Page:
Ever since their mother was seriously injured in a car accident, life hasn’t been easy for fourteen-year-old Travis and his brothers and sisters. June, the oldest, has already quit school in order to care for her younger brothers and sisters. When their father loses his job, Travis is forced to quit school so that he can earn money to help support the family. Travis’s mother is in a nursing home, where she doesn’t seem to be getting the help that she needs for rehabilitation. One night Travis and his father have a terrible argument, and his father kicks him out of the house. Travis sets out alone with nothing but the clothes on his back, a broken bicycle and a guitar that has been in his mother’s family for generations. With nowhere else to go, Travis decides to seek out a local guitar maker in hopes that he will be able to repair the old guitar and possibly give him work. Along the way Travis accepts a ride from a stranger, and the man steals the guitar, which is Travis’s only connection to his mother, whose brain trauma has made her almost unrecognizable to her children. He must find a way to get the guitar back, help his mother, and reconcile with his father and the rest of the family.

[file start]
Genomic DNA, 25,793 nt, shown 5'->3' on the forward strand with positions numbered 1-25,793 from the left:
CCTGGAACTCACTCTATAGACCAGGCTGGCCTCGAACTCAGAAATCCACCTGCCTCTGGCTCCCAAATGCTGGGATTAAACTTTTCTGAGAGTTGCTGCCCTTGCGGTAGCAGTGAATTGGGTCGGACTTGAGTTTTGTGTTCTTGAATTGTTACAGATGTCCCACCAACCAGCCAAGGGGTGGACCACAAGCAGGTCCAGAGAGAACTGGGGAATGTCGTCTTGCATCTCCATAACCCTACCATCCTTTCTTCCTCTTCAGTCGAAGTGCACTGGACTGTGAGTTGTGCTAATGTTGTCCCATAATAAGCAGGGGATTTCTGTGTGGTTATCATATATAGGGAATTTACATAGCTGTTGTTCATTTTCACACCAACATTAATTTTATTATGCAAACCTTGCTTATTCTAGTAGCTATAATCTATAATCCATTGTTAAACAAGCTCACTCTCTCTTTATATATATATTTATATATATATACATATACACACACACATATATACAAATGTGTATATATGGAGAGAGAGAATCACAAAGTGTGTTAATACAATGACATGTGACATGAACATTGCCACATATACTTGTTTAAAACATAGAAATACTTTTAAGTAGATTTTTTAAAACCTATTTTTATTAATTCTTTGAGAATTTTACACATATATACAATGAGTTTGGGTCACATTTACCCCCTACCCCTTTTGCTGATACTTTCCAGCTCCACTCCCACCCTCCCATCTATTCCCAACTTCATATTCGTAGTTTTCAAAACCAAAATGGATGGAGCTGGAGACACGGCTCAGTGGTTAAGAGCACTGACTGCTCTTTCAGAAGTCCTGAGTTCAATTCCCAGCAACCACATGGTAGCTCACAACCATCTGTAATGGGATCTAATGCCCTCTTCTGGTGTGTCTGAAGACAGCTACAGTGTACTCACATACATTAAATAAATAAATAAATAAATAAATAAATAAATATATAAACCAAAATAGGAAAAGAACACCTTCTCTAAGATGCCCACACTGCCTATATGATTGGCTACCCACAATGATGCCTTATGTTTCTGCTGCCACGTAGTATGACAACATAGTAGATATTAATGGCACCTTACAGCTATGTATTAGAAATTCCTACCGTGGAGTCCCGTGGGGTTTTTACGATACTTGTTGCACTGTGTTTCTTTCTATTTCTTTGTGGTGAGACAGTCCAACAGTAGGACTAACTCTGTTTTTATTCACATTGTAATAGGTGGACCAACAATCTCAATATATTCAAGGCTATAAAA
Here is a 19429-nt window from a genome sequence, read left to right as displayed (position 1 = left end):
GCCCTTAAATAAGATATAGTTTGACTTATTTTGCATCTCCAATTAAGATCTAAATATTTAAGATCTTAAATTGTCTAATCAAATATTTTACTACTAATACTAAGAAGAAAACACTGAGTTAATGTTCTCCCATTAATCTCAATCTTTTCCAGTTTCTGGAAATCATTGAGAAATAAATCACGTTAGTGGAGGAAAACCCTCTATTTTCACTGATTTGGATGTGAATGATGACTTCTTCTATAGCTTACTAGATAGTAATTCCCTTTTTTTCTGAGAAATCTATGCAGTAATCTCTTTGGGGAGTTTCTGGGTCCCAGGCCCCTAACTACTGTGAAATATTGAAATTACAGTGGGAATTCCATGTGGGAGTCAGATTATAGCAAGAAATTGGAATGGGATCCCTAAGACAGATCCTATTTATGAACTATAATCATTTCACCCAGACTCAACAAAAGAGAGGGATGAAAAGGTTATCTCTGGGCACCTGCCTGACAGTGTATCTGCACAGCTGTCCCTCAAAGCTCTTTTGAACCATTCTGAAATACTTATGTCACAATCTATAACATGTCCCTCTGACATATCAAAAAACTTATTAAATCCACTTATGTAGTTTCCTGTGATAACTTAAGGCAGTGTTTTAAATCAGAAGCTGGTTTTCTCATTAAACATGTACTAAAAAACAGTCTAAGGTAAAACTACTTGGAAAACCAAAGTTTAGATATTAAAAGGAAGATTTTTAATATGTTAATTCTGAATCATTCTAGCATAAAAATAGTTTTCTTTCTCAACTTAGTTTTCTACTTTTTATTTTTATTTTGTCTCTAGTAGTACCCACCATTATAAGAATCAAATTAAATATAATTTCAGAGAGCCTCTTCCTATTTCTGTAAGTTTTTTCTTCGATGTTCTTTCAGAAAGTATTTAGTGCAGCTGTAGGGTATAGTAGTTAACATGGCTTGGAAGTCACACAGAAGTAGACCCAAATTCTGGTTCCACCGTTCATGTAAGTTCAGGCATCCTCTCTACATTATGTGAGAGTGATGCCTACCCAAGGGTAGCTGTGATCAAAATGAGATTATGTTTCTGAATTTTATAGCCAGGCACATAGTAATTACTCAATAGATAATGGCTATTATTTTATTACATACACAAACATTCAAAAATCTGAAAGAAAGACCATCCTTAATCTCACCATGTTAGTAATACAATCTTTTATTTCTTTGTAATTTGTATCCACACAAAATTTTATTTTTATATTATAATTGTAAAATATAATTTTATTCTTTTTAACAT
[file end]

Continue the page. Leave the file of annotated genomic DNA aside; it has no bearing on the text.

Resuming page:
Guitar Boy is set in the Adirondack Mountains of New York, and the local color that the author creates in part through the emphasis on local music and guitar picking is one aspect of the novel that makes it somewhat unique in young adult literature. Travis is a likable main character, and his father is a standard-issue villain throughout most of the book. The secondary characters are pretty well fleshed out but not completely realistic. The plot also strains credibility at times, and the resolution is a little too quick and tidy; however, it may satisfy readers who hope for a happy ending.